It looks increasingly likely that the U.S.-Canada border closure will be extended until at least July 21 and if only fully-vaccinated travellers are allowed to enter once it does reopen, will the United States let in Canadians vaccinated with AstraZeneca, a vaccine that isn’t approved for use in that country?
Prime Minister Justin Trudeau has signalled that he’d like to see 75 per cent of Canadians be fully vaccinated before the border restrictions are lift and right now, that number sits at a little less than 15 per cent.
And while there is a lot of pressure from the travel industry and politicians in border communities to re-open the frontier, a poll released by Angus Reid three weeks ago showed that nearly half of Canadians want it to remain closed until the fall (27%) or until the end of the year ( 21%).
Trudeau is set to discuss the issue with provincial and territorial leaders on Thursday.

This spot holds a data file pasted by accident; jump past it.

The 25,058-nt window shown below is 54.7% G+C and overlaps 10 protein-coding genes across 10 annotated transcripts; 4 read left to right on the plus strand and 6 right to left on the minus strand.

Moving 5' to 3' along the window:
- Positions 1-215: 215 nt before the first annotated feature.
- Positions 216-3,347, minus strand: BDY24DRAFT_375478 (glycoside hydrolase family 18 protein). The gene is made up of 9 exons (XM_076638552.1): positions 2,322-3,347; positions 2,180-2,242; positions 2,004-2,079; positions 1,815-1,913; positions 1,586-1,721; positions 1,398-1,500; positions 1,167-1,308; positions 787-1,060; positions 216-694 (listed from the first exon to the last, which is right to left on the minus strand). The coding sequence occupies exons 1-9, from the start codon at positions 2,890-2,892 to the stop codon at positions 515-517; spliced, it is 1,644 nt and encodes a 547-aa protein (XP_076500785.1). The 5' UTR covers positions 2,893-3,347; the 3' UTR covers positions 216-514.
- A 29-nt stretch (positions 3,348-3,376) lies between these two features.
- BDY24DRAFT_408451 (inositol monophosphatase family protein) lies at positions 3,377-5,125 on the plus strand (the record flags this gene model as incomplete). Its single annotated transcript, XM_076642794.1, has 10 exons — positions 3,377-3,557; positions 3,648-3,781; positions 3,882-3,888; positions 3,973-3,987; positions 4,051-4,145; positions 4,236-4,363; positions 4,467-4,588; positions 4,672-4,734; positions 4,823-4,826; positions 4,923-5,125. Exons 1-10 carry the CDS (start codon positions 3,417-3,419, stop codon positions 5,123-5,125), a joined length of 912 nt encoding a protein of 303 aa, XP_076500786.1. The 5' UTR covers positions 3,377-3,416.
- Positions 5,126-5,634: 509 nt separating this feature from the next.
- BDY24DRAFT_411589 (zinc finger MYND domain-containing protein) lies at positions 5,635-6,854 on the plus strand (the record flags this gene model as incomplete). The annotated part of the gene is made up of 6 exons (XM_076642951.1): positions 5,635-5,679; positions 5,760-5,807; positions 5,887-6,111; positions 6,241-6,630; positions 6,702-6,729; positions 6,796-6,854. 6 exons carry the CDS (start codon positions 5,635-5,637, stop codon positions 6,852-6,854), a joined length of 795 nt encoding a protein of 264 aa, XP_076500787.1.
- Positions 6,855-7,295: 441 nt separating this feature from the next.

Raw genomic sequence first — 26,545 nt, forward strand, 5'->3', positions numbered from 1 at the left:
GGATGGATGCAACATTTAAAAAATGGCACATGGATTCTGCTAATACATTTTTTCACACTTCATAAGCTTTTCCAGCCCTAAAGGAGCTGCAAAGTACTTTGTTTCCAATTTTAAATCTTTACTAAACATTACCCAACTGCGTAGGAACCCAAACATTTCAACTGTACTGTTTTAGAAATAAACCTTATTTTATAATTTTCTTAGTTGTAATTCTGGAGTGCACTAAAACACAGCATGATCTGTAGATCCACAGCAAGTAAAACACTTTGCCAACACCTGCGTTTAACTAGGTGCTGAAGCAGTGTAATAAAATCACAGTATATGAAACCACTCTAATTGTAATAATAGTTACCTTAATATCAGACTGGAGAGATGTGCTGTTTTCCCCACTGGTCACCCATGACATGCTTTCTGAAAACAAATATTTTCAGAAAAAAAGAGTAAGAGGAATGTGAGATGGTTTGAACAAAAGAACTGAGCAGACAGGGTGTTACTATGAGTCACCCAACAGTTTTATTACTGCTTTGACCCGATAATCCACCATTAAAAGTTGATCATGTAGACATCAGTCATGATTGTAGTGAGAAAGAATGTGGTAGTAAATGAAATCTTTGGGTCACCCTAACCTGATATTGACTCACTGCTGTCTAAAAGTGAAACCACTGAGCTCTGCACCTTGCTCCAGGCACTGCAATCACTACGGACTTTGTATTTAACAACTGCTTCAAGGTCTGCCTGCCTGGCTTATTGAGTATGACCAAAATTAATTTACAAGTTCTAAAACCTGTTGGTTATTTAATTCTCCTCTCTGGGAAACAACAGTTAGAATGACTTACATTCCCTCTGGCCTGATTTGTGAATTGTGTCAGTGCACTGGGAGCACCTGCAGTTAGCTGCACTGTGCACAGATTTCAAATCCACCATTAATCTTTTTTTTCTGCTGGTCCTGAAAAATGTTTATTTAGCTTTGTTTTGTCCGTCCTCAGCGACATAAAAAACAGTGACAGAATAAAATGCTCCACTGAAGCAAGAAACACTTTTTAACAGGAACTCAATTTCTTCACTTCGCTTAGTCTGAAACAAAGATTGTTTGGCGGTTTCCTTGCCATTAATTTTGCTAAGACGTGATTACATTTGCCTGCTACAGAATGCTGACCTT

The federal government has said it is ready to relax entry requirements for Canadian citizens in July who are fully vaccinated with vaccines that are recognized in Canada, which means anyone who has been vaccinated with the likes of Sinovax or Sputnik would not be eligible.
Some are wondering if the U.S. may turn the tables on Canadians with a similar restriction that requires they be fully vaccinated before entry. The trouble is many Canadians, not to mention much of the population of the United Kingdom, are vaccinated with AstraZeneca, a vaccine that is not recognized for use in the United States.
The first Broadway show to re-open in New York City has said it would only allow fully-vaccinated people to enter the theatre, but would exclude anyone who took AstraZeneca.
The waters for foreign travel get muddier with anyone who has mixed vaccine doses as different jurisdictions are not in agreement on the practice.